Fig. 3
figure 3

Stability of synthetic miRNAs during digestion. (a) Stability of amiR-RICE and mmu-miR146a, in comparison to MIR2911 and C7, in an in vitro porcine digestion assay. (b) in vivo assay of the digestive stability of the amiR-RICE, in comparison to MIR2911 and C7, in gavage-fed mice. The levels of surviving miRNAs in the small intestines were analyzed 1 h after feeding. N = 5, error bars represent SEM. *p < 0.05 between MIR2911 and amiR-RICE or C7

Bioavailability of transgenic miRNAs

When testing the bioavailability of the transgenic miRNAs using mice fed the plant diets, we concurrently analyzed the uptake of dietary miRNAs in circulation and the miRNA levels in the gut. The analysis of the gut content of the mice fed the transgenic plant diets revealed a difference in the surviving levels in the small intestines between MIR2911 and amiR-RICE or mmu-miR146a. On average, MIR2911 had a total abundance of about 238 fmol per mouse, while amiR-RICE only had about 2.7 fmol per mouse. mmu-miR146a was at a much higher level at around 38 fmol per mouse than amiR-RICE. However, a similar level was also detected in the chow-fed mice when they did not consume the transgenic plant material, suggesting that this mmu-miR146a was not derived from the diet (Fig. 4).

Fig. 4
figure 4

Levels of the transgenic miRNAs in the small intestines of mice fed a transgenic plant diet for 3 days. qRT-PCR quantification of levels of MIR2911 and the transgenic miRNAs amiR-RICE or mmu-miR146a in the small intestines of the mice fed the transgenic diets for 3 days. The intestinal contents were flushed out with 1 mL of PBS. N = 3, error bars represent SEM

In vitro and in vivo digestion assays demonstrated that amiR-RICE is at least as stable as MIR2911 (Fig. 3). However, when we analyzed sera from mice gavage fed 400 pmol of synthetic amiR-RICE, these miRNAs were not readily bioavailable (Fig. 5a). Mice fed diets supplemented with transgenic plant materials for 3 days also had negligible serum levels of the transgenic miRNAs. Furthermore, attempts to detect other plant miRNAs that have been reported by others to be bioavailable, albeit from other plant-based diets, were not successful (Additional file 3: Figure S3), However, the levels of MIR2911 in mice fed the plant diets (28.5 fM, or 1.3 × 107 copies per mouse) were more than fivefold higher than animals receiving the chow-based diet (5.2 fM, or 2.3 × 106 copies per mouse) (Fig. 5b). The enhanced levels of MIR2911 in the transgenic diet-fed mice served as a positive control for consumption of the diets and detection of plant-based RNAs in the mouse sera.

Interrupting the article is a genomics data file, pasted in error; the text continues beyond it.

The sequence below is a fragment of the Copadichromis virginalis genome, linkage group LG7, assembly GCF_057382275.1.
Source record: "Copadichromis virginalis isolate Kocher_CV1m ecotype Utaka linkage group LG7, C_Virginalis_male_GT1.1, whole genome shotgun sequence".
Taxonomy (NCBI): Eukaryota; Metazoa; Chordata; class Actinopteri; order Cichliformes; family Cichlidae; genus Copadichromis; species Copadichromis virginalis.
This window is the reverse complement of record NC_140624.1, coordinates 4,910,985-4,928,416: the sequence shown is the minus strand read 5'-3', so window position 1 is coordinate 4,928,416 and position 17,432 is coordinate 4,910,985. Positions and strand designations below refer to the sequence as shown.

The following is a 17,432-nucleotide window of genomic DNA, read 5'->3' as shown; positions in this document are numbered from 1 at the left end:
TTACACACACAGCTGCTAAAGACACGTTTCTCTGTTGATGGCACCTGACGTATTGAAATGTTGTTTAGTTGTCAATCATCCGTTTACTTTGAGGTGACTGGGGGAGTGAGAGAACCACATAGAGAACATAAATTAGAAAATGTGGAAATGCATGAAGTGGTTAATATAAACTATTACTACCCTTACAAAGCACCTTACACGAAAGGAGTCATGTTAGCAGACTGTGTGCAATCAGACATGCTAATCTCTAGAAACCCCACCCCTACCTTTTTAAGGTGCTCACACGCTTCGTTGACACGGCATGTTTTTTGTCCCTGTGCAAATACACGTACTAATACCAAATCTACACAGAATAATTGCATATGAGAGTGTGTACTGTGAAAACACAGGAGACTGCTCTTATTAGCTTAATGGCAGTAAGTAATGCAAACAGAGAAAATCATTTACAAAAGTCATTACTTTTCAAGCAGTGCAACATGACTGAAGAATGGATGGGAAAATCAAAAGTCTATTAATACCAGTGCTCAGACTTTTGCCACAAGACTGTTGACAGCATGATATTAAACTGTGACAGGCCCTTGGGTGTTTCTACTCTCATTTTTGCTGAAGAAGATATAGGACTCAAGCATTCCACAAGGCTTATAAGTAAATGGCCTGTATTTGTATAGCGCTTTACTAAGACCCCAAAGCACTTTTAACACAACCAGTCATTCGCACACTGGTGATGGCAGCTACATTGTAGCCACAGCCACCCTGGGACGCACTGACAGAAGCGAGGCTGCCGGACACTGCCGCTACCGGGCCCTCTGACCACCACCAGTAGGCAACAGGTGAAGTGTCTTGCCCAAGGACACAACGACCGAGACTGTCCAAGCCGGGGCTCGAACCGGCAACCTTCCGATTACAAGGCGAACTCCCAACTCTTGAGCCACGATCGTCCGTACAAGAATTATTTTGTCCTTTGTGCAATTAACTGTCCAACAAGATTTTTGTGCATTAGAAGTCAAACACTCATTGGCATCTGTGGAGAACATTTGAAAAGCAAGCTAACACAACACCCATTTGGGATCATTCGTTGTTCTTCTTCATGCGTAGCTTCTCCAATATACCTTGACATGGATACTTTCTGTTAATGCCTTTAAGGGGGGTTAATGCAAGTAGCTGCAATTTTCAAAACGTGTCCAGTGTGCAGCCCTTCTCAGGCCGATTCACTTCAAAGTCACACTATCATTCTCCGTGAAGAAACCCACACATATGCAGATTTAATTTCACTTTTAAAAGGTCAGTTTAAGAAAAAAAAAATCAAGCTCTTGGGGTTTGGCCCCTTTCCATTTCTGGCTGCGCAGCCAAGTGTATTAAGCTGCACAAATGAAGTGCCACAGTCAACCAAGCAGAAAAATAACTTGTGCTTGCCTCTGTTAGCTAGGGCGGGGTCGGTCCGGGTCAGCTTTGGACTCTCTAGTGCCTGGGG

Fig. 5
figure 5

Bioavailability of transgenic miRNAs in mice. (a) qRT-PCR quantification of serum levels of miRNAs in mice gavage fed with a cocktail of 400 pmol each of MIR2911, amiR-RICE, and C7. Controls: mice gavage fed PBS. (b) qRT-PCR quantification of serum levels of miRNAs in mice fed the transgenic plant diets for 3 days. N = 5, error bars represent SEM. *p < 0.05 between plant diet-fed and chow-fed mice


Disagreements are common but crucial in science; the nascent field of dietary sRNAs is certainly no stranger to these controversies [20]. Transgenic crops can express populations of miRNAs not found in nature, and in view of the conflicting reports inferring bioavailability of diet-derived miRNAs, the disagreements among scientists are profound because they impact the way agencies and agrobiotechnology regulate and use this technology.